Some see de-institutionalization as prison reform’s black hole. We neither think about nor understand it much, until we see how much it can swallow.
Yet redirecting, rather than just recycling, offenders begins and ends with the most common form of second chance behavioral therapy of all: showing individuals the potential in themselves they can’t yet see. I’m certainly a product of it, and there are countless other second chance cases even more deserving of the right mentor than I was.
In such an inexcusably crowded prison system as California’s, wringing Yard life from offenders can devour solar systems of resources, and profoundly institutionalized individuals are difficult people to be around on a good day. So for both plucky and grizzled corrections professionals working with offenders and parolees, resolve and past re-entry successes are crucial. So, too, are faith and funding – or at least the delivery of funds previously promised.
To that end, Where’s the beef? asks the Los Angeles Times on behalf of California’s taxpayers and regarding the “Safe Neighborhoods and Schools Act,” a.k.a. Prop 47. Where are those re-entry programs that were supposed to have been paid for by monies saved from the proposition’s reclassification of crimes and subsequent prison population drops?
Inmate rolls have decreased, but the projected fruits of that, per the ballot initiative’s fiscal impact statement as prepared by the California Legislative Analyst’s Office, have yet to grow in line with the dividends that Prop 47’s passage has yielded thus far. (These include funding for K-12 truancy and dropout prevention, inmate substance abuse treatment, vocational training, and inmate mental health services.) In fact, according to the Times, less than $30 million of the $100-$200 million in purported annual savings has actually been budgeted by Gov. Jerry Brown. Given that the paper itself pushed for Prop 47’s success –to say nothing of the supportive actions taken by civil rights organizations, labor unions, teacher federations, churches, coalitions, religious conferences, nonprofits, justice partnerships, the 504,760 Californians who qualified the initiative with their signatures, and this former inmate turned author– it has a solid stake in holding the Governor accountable to the voter mandate.
California’s jail and prison populations are dropping. Sentence reclassifications have addressed over-incarceration head on without the “Purge“-like scenarios of early-release offenders rampaging violently through affluent neighborhoods and outlet malls. According to KCRA, in just 5 months following the initiative’s passage in November, 2014, 3,068 California prison inmates were given early release, and only 14 wound up back in the system (a sample return rate of .005 percent).
That itself is success, but I tend to look at the potential of Prop 47 and other reform measures from the frontline perspective of both those behind bars and the custody personnel and civilian faculty subjected to the small confines of prison life.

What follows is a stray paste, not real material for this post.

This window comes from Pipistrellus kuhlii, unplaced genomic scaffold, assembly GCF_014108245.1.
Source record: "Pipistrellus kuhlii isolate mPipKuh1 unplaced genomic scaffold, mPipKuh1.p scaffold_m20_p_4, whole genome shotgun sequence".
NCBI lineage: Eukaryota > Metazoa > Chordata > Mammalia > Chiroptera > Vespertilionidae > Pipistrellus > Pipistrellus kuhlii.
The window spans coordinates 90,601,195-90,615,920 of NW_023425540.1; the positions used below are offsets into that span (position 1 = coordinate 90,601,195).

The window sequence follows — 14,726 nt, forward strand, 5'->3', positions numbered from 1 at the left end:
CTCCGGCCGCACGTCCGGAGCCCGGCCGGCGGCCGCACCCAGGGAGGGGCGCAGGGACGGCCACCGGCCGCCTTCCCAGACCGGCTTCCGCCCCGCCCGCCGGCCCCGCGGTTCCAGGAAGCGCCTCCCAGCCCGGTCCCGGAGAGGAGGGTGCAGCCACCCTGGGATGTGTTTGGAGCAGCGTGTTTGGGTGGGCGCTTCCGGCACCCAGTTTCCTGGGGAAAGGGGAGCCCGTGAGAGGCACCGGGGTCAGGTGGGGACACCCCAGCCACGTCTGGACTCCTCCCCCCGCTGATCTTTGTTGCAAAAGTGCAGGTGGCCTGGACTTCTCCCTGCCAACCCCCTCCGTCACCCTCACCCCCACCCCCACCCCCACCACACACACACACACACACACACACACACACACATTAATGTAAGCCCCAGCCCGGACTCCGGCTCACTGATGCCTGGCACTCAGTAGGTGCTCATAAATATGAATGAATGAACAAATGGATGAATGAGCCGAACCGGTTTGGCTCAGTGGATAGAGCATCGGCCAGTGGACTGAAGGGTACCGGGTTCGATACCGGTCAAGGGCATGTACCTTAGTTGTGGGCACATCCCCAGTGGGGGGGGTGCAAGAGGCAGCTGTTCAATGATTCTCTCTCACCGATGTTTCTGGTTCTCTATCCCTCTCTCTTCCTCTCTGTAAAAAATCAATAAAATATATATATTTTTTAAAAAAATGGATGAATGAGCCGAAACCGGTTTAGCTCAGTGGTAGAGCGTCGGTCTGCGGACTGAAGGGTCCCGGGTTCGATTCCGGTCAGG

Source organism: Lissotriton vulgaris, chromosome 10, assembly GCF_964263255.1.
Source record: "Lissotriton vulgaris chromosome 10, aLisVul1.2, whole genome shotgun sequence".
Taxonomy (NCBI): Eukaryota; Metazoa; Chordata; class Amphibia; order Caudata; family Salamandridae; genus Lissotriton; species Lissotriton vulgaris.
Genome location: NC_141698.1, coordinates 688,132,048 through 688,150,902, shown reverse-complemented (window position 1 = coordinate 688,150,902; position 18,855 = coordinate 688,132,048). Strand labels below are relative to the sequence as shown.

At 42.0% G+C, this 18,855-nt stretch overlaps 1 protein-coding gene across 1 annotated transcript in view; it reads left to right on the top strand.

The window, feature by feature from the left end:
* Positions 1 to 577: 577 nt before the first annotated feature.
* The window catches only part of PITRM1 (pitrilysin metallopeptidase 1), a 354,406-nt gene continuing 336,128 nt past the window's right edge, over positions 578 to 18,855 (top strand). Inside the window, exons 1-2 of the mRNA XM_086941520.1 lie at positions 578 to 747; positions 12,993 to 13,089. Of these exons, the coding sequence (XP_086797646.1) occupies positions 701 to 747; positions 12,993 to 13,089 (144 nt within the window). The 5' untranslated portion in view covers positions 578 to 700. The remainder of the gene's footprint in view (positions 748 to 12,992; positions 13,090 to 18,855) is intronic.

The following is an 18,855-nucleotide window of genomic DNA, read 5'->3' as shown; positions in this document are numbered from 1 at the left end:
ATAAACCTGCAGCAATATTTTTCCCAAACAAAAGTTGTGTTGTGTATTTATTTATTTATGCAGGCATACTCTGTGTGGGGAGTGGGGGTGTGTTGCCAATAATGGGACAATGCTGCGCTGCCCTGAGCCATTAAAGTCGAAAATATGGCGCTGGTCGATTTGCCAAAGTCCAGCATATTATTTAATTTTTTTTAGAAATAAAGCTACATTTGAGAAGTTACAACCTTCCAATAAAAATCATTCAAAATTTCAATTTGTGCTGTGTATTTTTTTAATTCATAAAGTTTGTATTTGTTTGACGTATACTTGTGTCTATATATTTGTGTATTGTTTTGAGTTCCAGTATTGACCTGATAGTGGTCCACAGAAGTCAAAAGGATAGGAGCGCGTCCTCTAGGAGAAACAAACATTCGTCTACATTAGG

Having once been assigned as an inmate assistant to civilian educator Chuck Hildebrandt, who’d essentially been hired to show about-to-parole inmates how to fill out job applications, I saw first hand how a teacher had to invent his own pre-release program with no budget and extremely little support from prison administrators. And Chuck was no genius crusader, leaving a lucrative teaching position elsewhere to grace us offenders with his natural gift for challenging resistant, avoidant, and excuse-driven personalities. He simply showed up, smiling stupidly on day one, obviously (and maybe obliviously) happy to have been employed by his local corrections facility. The place was brand-new and in chaos. The suits and brass told him to just “do what teachers do – teach,” while they dealt with the gangs establishing their territories.
And against all odds, God bless him, that’s exactly what Chuck did. He found his equilibrium and made it his mission to help fortify the decisive first days, weeks, and months after community reintroduction. He also caught grief from inmates and badges alike, but he kept smiling and saying, “I get paid to come back here. Do you?” Hildebrandt took on some of the most perversely institutionalized assholes I’ve ever encountered, and he won more ’em over far more frequently than anyone ever would have expected (or bet on).
Imagine what he could have done with a little help.
Now, finally, we have the means to give him some. The savings, large or small, accrued by the state as a result of Prop 47’s implementation can and should be used to create and develop effective re-entry schools and anti-recidivism programs, not be held back or siphoned off to address other state budget deficits.
(Like, say, employee benefits and salaries, which Reuters reports account for the biggest slice of the cost-per-prisoner pie. But no surprise there: the CCPOA always wins.)
Redirecting, reorienting, and de-institutionalizing parolees is difficult in the best of circumstances: truly harrowing in the worst. And they’re damn near impossible tasks without a budget to secure even minimal academic materials or a meaningful curriculum. So now, more than a year’s worth of savings after the passage of Prop 47, there’s no excuse for letting other Chuck Hildebrandts flail about on their own.
Tags: anti recidivism, badges, behavioral therapy, budget, California prisons, corrections, curriculum, deinstitutionalization, inmate, jail, Jerry Brown, Los Angeles Times, mentor, parole, Prop 47, re-entry, reclassification, second chance, taxpayers